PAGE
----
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Let $S_t$ be the Geometric Brownian Motion, we know that $$dS_t=rS_tdt+\sigma S_tdW_t, t\in [0,T], S_0>0, r>0,\sigma>0$$ and the distribution of $S_t$ is known explicitly. Please see the link above for the density function of $S_t$. Let $h(.)$ be a bounded continuous function (as nice as you want), and consider the discretely monitored $S_{t_1},S_{t_2},\ldots, S_{t_n}$ with log-normal distribution of $S_t$. Assume that we have $$S^{k}_{t_i}\Longrightarrow S_{t_i},\quad\text{weakly as}\quad k\to\infty,$$ where $S_{t_i}$ is log-normally distributed.

My question here : Do we have the following weak convergence $$ \displaystyle\sum_{i=1}^{n}h(S^{k}_{t_i}) \Longrightarrow \displaystyle\sum_{i=1}^{n}h(S_{t_i}),\quad\text{as}\quad k\to\infty? $$ In other words, do we have $$(S_{t_1}^k,\ldots,S_{t_n}^k)\Longrightarrow (S_{t_1},\ldots,S_{t_n}) \quad\text{as}\quad k\to\infty?$$ We note the above is not true in general but I am not sure for the log-normal random variable case. It would be nice if some one could give me some ideas or hints. Thank you so much for your time. I truly appreciate it.

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    $\begingroup$ If the $S_t^k$ are all generated like $S_t$ as the solutions to a stochastic SDE, you will have the joint distributions as well, but if they are arbitrary subject only to each converging weakly to a log normal, no. $\endgroup$
    – user83457
    Apr 3 '17 at 7:37
  • $\begingroup$ Thanks mike, could you point me to a reference ? I could not find any $\endgroup$
    – D. Nguyen
    Apr 3 '17 at 15:45
  • $\begingroup$ Any book on browinan motion will have the joint distribution of the $log(S_{t_i})$. They are joint normal, and covariances are determined by the condition that the increments be independent. It is easy and standard to show that joint normals converge in distribution iff their means and covariances converge. I am not sure where to send you for this result, although I recall that the one dimensional version is in Chung's book. It is proven just by inspection of the characteristic function. $\endgroup$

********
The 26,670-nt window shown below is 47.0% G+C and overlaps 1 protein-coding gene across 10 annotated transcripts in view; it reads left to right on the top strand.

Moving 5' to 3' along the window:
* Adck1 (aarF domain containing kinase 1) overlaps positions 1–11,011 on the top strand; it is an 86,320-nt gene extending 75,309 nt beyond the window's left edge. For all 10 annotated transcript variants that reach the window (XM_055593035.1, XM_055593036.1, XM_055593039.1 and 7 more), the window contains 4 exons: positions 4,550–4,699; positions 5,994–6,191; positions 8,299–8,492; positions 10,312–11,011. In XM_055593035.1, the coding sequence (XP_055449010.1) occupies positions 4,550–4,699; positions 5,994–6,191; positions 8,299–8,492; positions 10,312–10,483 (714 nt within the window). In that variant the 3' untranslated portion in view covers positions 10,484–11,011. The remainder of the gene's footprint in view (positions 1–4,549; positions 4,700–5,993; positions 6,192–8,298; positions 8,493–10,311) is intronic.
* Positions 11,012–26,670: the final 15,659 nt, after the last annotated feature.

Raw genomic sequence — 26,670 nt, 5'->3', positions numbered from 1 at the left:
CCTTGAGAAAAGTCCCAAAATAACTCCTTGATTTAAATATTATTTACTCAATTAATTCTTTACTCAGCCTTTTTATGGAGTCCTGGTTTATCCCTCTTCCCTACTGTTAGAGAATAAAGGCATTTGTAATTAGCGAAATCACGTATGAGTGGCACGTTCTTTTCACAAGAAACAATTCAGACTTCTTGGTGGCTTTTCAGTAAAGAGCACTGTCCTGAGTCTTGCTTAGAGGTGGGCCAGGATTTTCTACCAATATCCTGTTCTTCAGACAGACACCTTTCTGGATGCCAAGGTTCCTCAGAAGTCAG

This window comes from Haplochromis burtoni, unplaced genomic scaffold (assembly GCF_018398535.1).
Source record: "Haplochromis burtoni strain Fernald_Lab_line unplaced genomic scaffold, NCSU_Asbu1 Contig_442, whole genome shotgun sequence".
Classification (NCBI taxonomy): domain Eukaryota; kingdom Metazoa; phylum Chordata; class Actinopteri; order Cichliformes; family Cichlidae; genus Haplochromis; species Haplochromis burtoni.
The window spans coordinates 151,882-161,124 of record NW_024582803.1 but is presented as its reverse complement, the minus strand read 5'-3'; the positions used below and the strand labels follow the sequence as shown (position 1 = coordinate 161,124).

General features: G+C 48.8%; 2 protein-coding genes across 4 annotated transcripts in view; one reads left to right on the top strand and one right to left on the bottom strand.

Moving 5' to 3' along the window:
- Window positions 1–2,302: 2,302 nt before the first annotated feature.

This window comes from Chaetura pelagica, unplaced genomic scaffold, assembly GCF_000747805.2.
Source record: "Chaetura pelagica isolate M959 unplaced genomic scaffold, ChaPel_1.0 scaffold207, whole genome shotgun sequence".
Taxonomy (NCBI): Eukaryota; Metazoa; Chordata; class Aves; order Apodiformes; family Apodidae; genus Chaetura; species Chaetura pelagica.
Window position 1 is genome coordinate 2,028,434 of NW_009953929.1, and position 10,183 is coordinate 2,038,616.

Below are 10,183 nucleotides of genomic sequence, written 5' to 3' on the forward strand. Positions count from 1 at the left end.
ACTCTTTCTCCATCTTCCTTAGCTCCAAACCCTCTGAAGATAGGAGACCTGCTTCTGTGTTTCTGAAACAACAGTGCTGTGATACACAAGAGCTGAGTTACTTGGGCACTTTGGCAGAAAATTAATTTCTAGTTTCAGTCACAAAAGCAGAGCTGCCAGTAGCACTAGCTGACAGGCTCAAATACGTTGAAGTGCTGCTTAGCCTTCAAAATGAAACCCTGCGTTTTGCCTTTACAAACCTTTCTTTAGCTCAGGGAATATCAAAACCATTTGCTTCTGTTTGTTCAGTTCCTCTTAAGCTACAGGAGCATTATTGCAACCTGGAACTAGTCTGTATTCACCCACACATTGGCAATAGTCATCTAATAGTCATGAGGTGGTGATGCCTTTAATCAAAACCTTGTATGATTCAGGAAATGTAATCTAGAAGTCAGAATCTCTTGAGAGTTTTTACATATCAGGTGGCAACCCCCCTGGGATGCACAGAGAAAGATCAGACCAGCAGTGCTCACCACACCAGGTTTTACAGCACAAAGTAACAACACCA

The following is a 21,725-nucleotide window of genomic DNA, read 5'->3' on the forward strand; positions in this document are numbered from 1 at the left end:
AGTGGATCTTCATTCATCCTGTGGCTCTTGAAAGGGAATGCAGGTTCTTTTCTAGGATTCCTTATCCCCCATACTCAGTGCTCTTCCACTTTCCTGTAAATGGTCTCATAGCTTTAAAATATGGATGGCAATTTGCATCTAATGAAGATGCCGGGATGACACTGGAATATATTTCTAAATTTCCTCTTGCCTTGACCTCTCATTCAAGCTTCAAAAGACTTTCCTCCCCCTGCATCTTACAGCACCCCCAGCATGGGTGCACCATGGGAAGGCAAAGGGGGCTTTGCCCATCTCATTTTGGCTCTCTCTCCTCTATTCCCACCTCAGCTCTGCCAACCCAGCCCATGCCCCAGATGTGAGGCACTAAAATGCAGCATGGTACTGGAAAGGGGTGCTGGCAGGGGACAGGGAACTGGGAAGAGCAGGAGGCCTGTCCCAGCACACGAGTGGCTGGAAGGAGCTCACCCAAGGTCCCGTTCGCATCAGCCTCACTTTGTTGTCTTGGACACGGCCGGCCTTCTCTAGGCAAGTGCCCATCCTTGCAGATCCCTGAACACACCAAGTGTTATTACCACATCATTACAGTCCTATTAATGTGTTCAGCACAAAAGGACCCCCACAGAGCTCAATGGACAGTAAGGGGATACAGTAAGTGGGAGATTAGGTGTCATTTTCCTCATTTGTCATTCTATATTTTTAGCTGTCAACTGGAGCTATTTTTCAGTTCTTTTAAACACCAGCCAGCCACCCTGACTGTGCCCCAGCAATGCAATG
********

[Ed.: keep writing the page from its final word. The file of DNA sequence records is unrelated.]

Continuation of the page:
– user83457
    Apr 3 '17 at 15:52
  • $\begingroup$ And maybe I should add that once n-tuples $(S_{t_1}^k,...,S_{t_1}^k)$ are converging in distribution, you the expectation of a continuous function of r.v.'s which are converging in distribution. $\endgroup$
    – user83457
    Apr 3 '17 at 15:57
  • $\begingroup$ As stated, the $S^k_{t_1},…,S^k_{t_n}$ need not be defined in the same probability space, so the sum $∑_{i=1}{n}h(S^k_{t_i})$ is not well defined. Under the assumption that all variables are defined on the same space, still, the hypothesis $S^k_{t_i}⟹S_{t_i}$ weakly as $k→∞$ does not say anything about the joint distribution of $(S^k_{t_1},…,S^k_{t_n})$ $\endgroup$ Apr 4 '17 at 6:14
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For each i, $S_{t_i}$ is distributed as $exp( (r - \sigma^2/2)t_i + Z \sqrt{t_i})$, where $Z$ is a standard normal. If we take $S^k_{t_i} = exp( (r - \sigma^2/2)t_i + Z \sqrt{t_i})$ for all k and i, then, trivially, $S^{k}_{t_i}\Longrightarrow S_{t_i},\quad\text{weakly as}\quad k\to\infty$. Take $h = ln$, then $\sum_{i=1}^{n}h(S^{k}_{t_i}) = (\sum_{i=1}^{n}(r - \sigma^2/2)t_i) + \sigma (\sum_{i=1}^{n} \sqrt{t_i}) Z$, but $\sum_{i=1}^{n}h(S_{t_i}) = (\sum_{i=1}^{n}(r - \sigma^2/2)t_i) + \sigma (\sum_{i=1}^{n} W_{t_i}) $, both normal, with same mean, but different variances, so, in general, $\sum_{i=1}^{n}h(S^{k}_{t_i})$ does not converge weakly to $\sum_{i=1}^{n}h(S_{t_i})$.

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  • $\begingroup$ Dear Victor: thank you ! Can we assume that $S_{t_i}^k=\exp\left((r-\sigma^2/2)t_i+\sigma Z\sqrt{t_i} \right) $? I am not sure if we can assume this. $\endgroup$
    – D. Nguyen
    Apr 4 '17 at 13:44
  • $\begingroup$ This is a counterexample to show that the assumtion of weak convergence for each $t_i$ is not enough. One needs some assumption on the join weak-convergence of the n-tuple. I am not assuming the form of $S^k$, I am saying: look at these random variables. They satisfy the weak convergence assumption for each $t_i$ but tghe n-tuple does not converge to the corresponding n-tuple of the sample of $S_t$. $\endgroup$ Apr 4 '17 at 20:32

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